\begin{aligned} \delta _\rho (K)\ge \delta (K). \end{aligned}
(3.2)

In order to understand the role of the parameter $$\rho$$ we briefly recall some basic facts about mixed volumes, which implicitly appear in the denominator of (3.1), and for a detailed account we refer, e.g., to Gruber (2007), Schneider (2014). It is a classical fact from convex geometry, that the volume of $$\mathrm {conv}\,C+\rho K$$ can be written as a polynomial in $$\rho$$ of degree d, the so-called generalized Steiner-polynomial:

\begin{aligned} \mathrm {vol}\,(\mathrm {conv}\,C+ \rho K)=\sum _{i=0}^d \left( {\begin{array}{c}d\\ i\end{array}}\right) \rho ^{i}\mathrm {V}_i(\mathrm {conv}\,C;K), \end{aligned}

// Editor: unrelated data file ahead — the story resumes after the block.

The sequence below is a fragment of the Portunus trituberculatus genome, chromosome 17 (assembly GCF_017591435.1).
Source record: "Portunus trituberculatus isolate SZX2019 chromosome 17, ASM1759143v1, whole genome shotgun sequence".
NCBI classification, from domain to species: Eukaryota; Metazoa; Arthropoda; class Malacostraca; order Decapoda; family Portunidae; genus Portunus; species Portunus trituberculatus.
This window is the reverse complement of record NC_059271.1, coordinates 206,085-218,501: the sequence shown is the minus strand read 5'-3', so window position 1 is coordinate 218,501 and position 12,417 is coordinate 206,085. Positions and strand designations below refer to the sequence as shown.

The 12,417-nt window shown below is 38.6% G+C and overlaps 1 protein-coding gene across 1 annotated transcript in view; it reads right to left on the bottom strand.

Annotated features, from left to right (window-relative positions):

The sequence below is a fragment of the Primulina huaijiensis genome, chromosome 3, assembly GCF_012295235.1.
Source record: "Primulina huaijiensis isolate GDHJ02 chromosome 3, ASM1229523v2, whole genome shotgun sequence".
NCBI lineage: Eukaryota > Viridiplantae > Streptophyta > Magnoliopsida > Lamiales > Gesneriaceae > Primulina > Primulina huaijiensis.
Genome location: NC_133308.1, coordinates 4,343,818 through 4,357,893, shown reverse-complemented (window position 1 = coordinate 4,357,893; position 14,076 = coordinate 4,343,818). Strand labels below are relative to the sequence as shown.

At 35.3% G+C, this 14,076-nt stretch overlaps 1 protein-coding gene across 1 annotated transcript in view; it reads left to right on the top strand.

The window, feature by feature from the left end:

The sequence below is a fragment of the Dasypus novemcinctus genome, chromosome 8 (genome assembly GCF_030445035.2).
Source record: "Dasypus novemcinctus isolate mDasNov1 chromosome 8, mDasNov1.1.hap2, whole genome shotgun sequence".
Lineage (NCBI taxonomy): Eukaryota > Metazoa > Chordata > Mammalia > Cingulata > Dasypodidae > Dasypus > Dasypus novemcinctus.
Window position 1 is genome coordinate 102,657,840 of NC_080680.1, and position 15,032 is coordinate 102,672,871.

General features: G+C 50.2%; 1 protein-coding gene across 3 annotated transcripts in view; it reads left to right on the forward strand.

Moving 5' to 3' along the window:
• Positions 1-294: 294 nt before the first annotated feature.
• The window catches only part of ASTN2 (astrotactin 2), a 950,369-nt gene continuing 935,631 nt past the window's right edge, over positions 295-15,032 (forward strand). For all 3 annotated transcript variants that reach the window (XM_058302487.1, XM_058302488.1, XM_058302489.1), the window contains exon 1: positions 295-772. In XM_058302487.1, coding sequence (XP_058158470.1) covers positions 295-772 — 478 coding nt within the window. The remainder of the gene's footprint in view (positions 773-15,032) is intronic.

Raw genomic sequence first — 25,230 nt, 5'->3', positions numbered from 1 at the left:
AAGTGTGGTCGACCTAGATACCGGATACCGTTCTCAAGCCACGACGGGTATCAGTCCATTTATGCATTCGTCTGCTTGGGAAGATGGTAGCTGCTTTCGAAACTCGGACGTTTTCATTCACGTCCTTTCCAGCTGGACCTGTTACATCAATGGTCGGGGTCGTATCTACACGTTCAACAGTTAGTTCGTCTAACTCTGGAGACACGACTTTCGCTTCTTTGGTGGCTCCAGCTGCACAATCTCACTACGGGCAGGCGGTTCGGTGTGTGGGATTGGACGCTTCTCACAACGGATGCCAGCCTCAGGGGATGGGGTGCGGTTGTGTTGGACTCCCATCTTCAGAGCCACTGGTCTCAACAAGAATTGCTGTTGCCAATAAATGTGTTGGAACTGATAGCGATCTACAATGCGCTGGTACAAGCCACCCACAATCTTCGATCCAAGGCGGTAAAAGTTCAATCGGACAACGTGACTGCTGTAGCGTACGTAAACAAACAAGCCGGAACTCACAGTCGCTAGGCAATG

where the coefficients $$\mathrm {V}_i(\mathrm {conv}\,C;K)$$ are called mixed volumes. In particular, we have $$\mathrm {V}_d(\mathrm {conv}\,C;K)=\mathrm {vol}\,(K)$$, $$\mathrm {V}_0(\mathrm {conv}\,C;K)=\mathrm {vol}\,(\mathrm {conv}\,C)$$ and for $$K\in {\mathcal {K}}^d$$ it is $$\mathrm {V}_i(\mathrm {conv}\,C;K) = 0$$ if and only if $$\dim C < d-i$$. So in order to determine $$\delta _\rho (K,n)$$ we have to minimize

\begin{aligned} \sum _{i=0}^d \left( {\begin{array}{c}d\\ i\end{array}}\right) \rho ^{i}\frac{\mathrm {V}_i(\mathrm {conv}\,C;K)}{\mathrm {vol}\,(K)} \end{aligned}

over all $$C\in {{\mathcal {P}}}_n(K)$$. A large parameter $$\rho$$ gives a strong weight on the mixed volumes with a high index i. So it seems preferable to make mixed volumes with a small index rather large, which means that optimal packing set should be of dimensions d. Hence, we can expect that for large $$\rho$$ and large n, optimal finite parametric densities converge to the density of a densest infinite packing (Fig. 3). Therefore, we define

### Definition 3.2

(Critical parameter) For $$K\in {\mathcal {K}}^d$$ let